May 4-10 is Mental Health Week. An opportunity to learn, talk, reflect and engage Canadians on issues related to mental illness.
Research tells us that one in five Canadians will be affected by mental illness each year. We also know that as many as one in three individuals who experienced mental health challenges in the past year were not able to access the support they needed.
The community plays a vital role in supporting individuals with mental health challenges, including frontline, crisis intervention support.
Bell—a workplace leader in mental health awareness, care, access and research—invests in United Way agencies across the country providing frontline crisis intervention services. This investment speaks to the increasing interest in ensuring that critical and immediate supports are in place for people facing mental illness.
For example, Distress Centres, one of United Way’s funded agencies, offers a year-round, 24-7 crisis support telephone line that answers more than 80,000 calls each year. “We are a point-of-first-access for people who are considering suicide or experiencing a mental health crisis,” says Karen Letofskty, the agency’s executive director. “There’s universal access on the phone. If you’re home and you’re feeling immobilized, or if you have financial or transportation issues, you call can us. There’s no fee for service and you can choose to remain anonymous.”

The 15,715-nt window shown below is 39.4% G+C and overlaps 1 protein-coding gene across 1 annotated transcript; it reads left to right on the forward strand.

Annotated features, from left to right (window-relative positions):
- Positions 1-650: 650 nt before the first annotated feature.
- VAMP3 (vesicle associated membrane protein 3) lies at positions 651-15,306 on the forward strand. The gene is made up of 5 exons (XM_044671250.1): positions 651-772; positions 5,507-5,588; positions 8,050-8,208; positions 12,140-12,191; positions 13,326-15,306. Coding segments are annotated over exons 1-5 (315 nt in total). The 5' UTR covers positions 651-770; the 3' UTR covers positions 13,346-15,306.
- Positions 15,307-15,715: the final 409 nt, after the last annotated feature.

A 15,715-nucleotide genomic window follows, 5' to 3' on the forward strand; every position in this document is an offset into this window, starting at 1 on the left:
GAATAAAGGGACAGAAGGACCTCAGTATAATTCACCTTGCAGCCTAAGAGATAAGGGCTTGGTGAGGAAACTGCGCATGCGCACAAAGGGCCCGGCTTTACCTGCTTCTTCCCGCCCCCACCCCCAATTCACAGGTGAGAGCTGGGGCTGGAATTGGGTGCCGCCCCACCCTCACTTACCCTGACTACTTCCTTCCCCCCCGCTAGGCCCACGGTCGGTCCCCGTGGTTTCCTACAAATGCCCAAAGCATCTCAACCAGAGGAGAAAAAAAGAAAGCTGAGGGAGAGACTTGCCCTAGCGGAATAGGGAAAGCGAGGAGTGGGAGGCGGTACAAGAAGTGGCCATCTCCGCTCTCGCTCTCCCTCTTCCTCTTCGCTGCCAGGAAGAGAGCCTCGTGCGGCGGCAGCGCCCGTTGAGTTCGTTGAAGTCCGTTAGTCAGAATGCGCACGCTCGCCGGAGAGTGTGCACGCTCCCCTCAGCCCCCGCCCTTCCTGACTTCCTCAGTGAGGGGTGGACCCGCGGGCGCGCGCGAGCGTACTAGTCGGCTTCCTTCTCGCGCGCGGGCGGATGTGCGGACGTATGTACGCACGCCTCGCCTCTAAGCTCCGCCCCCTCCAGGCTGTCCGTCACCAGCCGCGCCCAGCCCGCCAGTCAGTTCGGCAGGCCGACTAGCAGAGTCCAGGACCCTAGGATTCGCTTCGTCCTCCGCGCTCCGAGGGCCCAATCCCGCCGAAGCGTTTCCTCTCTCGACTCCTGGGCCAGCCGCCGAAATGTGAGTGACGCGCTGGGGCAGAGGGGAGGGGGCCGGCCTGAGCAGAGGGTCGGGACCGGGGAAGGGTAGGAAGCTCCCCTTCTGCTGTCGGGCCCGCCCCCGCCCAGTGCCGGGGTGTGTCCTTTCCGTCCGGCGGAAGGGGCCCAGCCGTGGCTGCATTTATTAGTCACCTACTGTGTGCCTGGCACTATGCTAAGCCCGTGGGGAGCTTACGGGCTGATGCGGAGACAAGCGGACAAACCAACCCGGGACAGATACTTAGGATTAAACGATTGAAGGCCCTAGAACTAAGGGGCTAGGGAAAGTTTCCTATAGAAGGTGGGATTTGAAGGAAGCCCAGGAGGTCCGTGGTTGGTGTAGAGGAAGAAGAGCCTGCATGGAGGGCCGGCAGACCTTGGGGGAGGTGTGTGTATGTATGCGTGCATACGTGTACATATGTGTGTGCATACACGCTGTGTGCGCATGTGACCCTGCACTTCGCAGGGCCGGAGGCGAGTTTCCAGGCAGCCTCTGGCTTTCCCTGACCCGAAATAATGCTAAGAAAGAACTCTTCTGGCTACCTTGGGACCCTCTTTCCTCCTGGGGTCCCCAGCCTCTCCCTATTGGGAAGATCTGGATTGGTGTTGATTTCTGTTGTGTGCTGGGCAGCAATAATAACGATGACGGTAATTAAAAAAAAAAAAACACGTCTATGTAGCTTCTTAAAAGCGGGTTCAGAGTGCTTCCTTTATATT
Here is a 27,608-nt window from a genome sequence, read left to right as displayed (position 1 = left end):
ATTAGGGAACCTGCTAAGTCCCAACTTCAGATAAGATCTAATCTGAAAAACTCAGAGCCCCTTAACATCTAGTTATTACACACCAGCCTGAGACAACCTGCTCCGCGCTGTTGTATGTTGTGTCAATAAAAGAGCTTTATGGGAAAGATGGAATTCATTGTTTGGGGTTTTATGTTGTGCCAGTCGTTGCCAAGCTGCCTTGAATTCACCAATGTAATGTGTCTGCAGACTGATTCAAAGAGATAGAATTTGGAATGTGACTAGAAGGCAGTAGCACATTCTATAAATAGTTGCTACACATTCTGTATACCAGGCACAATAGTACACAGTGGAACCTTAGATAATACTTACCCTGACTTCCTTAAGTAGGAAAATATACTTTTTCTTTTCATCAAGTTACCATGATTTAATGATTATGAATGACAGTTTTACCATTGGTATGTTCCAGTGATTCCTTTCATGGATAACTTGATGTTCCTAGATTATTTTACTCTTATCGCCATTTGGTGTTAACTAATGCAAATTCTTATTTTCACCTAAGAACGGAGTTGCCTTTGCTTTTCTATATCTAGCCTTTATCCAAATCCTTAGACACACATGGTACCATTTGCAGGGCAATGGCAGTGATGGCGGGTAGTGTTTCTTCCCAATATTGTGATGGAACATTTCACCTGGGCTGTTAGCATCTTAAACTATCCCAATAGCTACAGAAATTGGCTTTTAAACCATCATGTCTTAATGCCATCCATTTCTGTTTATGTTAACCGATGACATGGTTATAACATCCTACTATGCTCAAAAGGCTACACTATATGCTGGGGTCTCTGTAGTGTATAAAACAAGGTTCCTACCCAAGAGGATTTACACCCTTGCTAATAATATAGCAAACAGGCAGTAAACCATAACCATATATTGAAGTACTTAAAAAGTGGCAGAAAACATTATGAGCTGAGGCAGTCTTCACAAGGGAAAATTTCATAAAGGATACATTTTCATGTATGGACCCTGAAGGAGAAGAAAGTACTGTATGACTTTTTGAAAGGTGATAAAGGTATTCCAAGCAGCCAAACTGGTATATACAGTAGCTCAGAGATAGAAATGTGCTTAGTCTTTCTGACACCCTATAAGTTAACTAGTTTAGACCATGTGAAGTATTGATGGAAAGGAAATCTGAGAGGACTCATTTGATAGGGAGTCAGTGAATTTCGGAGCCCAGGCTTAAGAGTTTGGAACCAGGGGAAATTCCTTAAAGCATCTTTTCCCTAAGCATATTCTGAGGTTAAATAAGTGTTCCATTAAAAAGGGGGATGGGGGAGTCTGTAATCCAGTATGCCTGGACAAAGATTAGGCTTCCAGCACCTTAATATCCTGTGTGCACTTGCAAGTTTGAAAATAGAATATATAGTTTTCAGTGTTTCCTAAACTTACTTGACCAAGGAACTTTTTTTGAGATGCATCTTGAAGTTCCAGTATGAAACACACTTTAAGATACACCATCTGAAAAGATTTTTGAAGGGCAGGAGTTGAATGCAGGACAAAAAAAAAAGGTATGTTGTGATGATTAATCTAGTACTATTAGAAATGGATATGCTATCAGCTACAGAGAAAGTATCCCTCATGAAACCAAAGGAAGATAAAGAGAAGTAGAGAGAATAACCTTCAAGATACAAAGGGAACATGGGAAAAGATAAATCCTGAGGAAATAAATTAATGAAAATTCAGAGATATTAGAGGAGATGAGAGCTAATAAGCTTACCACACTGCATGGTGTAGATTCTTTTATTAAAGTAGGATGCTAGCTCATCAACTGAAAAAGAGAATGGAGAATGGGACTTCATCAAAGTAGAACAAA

The agency also works with its numerous community partners to provide referrals, offer phone-based support to vulnerable seniors, conduct community education sessions and provide in-person counselling to families who have experienced the loss of a loved one by suicide or homicide.
Frontline, community-based support for at-risk groups— including newcomers and youth—is also of vital importance. Canada’s youth suicide rate is the third highest in the industrialized world and stigma prevents many young people from seeking the support they need.
YouthLink, a United Way agency that offers a weekly, walk-in counselling service for individuals aged 12 to 21, offers the crucial mental health support young people need, right when they need it—no waitlists, no appointments, and no fees required. Watch one young man’s inspirational story on his journey from struggling with severe depression to receiving the life-changing support he needed.
“It takes a community to support an individual experiencing emotional difficulty in a crisis,” says Letofsky. “That person is best served when we work together in a coordinated way to ensure that there’s a continuum of service, whether it’s during an acute time or a treatment phase. We all need to be sitting around the table and working together in support of that individual.”